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Other Voices in Garden History - Contested Landscapes

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The ninth in a 10-part lecture series, celebrating the voices beginning to be heard, online once a week on Mondays at 6 pm.

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This series of illustrated lectures will explore the impact and legacy of empire, colonialism and enslavement on western garden and landscape history. Our aim is to bring back some of the voices usually absent from this history, to identify and fill gaps in our collective knowledge, and to explore new ways of engaging with the whole history of gardens, landscapes and horticulture.

The diverse range of topics and speakers will offer a new range of perspectives on the history of gardens and landscapes and suggest more inclusive ways of presenting and interpreting their stories. The series does not aim to point fingers or to encourage hand-wringing but is more a celebration of voices starting to be heard.

This talk is the ninth in our series aiming to hear voices previously absent from our garden history:

1: Guns and Roses: Humphry Repton at Warley Park

2: Historic Landscapes for All: Learning to Share

3: Learning from The Blackamoor

4: The Work of Ingrid Pollard

5: Collecting with Lao Chao [Zhao Chengzhang]

6: Telling tales about trees: the voices and stories that have helped build Africa's Great Green Wall

7: Working towards inclusive Botanic Gardens

8: Hearing the Voices from a Human Zoo

9: Contested Landscapes: Race and the English Rural Countryside Space

10: Other Voices in Garden History: Discussion Panel

This ticket is for this individual session and costs £5, and you may purchase tickets for other individual sessions via the links above, or you may purchase a ticket for the entire course of 10 sessions at a cost of £40 (students £15) via the link here.

Attendees will be sent a Zoom link 2 days prior to the start of the talk, and a link to the recorded session (available for 1 week) will be sent shortly afterwards.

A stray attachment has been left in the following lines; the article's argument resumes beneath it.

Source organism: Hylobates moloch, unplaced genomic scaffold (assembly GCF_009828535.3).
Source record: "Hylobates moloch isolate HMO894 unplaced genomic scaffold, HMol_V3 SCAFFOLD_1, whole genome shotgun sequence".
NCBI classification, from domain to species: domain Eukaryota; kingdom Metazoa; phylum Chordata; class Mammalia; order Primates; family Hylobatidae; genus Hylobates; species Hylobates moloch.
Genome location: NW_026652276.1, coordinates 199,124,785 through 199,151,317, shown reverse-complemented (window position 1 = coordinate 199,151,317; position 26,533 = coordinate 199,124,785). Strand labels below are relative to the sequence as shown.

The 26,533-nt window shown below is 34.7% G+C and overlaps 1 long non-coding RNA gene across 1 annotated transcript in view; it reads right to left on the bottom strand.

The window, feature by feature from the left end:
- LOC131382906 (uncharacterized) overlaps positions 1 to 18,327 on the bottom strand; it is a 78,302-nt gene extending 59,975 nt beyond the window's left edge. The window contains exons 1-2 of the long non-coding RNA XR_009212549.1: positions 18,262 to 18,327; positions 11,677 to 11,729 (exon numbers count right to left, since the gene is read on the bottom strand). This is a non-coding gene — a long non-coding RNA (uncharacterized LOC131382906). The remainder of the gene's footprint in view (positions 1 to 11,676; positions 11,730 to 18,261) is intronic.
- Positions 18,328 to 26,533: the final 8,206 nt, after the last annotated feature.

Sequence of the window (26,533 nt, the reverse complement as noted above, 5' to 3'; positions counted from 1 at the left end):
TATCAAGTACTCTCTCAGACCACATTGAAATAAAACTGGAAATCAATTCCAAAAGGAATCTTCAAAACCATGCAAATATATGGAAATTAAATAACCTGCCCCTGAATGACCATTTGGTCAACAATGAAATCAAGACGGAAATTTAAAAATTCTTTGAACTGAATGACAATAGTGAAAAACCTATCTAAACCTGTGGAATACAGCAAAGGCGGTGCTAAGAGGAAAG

Week 9. 7 June: ‘Contested Landscapes: Race and the English Rural Countryside Space’ by Maxwell A. Ayamba

Using his ethnographic work as co-founder of the Black Men Walking Group, and founder of the charity Sheffield Environmental Movement, Maxwell Ayamba will shed light on how the notion of race affects use of countryside spaces. He will explore how the racialisation of spaces has, as argued by Carolyn Finney, ‘the power to determine who actually participates in environmental related activities, whose voices are heard in environmental debates’. The lecture will consider how narratives of the English countryside rural space are so linked with the concept of Englishness that the presence of minorities can be seen as a dissolution of the English national identity and will examine arguments that membership of racial groups is ingrained in the structures of colonialism and imperialism.

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Maxwell A. Ayamba is a PhD research student in Black Studies, School of Languages & Cultural Studies, Department of American & Canadian Studies, University of Nottingham/M4C–AHRC. He is an Environmental Journalist by profession, formerly an Associate Lecturer/Research Associate, Sheffield Hallam University. Founder of the charity Sheffield Environmental Movement (SEM) and Co-Founder of the 100 Black Men Walk for Health Group, which inspired production of the national play ‘Black Men Walking’.

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